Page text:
The minimum wage is widely debated in the U.S. Proponents make the case that the minimum wage helps the lowest earners, while opponents claim that the minimum wage destroys jobs by forcing businesses to slow or eliminate hiring in order to comply.
Small business owners generally hate increased regulation. It’s a top complaint (along with taxes) on survey after survey of small business owners, year in and year out. So as the minimum wage debate starts to heat up again this year, we compiled a guide to understanding the minimum wage debate and how it could impact your business, your employees and your bottom line.
What Is the Minimum Wage in the U.S.?
The minimum wage, simply put, is a price floor for which American workers can sell their labor to American employers. Minimum wage laws date back to the late 1800s/early 1900s, when political grassroots movements first argued that the average American worker was not making enough to live above the poverty line.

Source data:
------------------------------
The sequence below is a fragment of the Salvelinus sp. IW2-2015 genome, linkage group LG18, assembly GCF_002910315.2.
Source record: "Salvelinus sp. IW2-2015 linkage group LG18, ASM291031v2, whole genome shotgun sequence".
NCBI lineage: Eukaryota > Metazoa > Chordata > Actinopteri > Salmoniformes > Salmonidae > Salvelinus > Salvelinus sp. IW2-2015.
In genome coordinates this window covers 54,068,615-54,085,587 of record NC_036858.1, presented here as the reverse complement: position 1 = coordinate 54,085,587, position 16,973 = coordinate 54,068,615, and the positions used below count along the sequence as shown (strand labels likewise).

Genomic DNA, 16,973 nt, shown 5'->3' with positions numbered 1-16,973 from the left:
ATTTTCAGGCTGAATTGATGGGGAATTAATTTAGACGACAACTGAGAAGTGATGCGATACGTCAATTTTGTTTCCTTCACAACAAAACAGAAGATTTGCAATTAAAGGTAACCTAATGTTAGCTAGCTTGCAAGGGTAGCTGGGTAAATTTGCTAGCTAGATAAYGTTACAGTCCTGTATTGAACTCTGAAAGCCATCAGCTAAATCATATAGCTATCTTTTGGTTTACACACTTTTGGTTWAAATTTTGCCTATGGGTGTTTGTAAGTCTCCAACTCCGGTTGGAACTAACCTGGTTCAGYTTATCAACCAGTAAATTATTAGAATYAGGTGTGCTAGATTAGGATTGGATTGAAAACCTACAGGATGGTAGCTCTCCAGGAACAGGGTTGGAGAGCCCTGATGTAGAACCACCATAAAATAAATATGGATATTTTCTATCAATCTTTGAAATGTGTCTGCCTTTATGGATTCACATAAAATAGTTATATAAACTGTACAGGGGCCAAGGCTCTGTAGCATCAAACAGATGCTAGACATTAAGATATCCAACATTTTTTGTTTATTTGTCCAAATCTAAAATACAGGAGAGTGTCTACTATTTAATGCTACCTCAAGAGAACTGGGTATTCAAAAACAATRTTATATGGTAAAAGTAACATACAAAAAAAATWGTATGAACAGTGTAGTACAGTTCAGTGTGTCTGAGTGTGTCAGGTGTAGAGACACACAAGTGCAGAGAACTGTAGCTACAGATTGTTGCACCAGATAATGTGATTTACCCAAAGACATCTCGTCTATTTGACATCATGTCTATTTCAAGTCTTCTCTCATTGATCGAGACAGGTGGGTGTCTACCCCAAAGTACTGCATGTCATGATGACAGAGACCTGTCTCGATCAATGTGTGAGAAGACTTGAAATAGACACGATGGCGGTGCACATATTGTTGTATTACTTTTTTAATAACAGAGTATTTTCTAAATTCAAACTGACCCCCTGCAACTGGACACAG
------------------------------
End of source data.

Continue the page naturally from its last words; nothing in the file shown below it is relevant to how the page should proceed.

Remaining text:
After a couple failed attempts to establish a federal minimum wage in the U.S., the Fair Labor Standards Act (FLSA) created the first U.S. minimum wage in 1938, set at 25 cents per hour. This wage has since been increased over 20 times by Congress. Many states opt to establish their own price floor that is higher than the federal guidelines, but cannot in any fashion be lower than the federal guidelines.
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What Is the Minimum Wage for Your Business?
As of July 2016, the federal minimum wage is $7.25 an hour. For employees that can also accept tips, the federal price floor is $2.13 an hour.
There are several states that have price floors above this metric. The highest state minimum wage sits at $11 in Massachusetts and Washington, however counties or cities can create their own “living wage” that sets the minimum wage above that of their state. In Emeryville, Calif., for example, the minimum wage is $15.20 for firms with 56 or more employees, yet the state minimum wage for that same group of firms is just $10.50.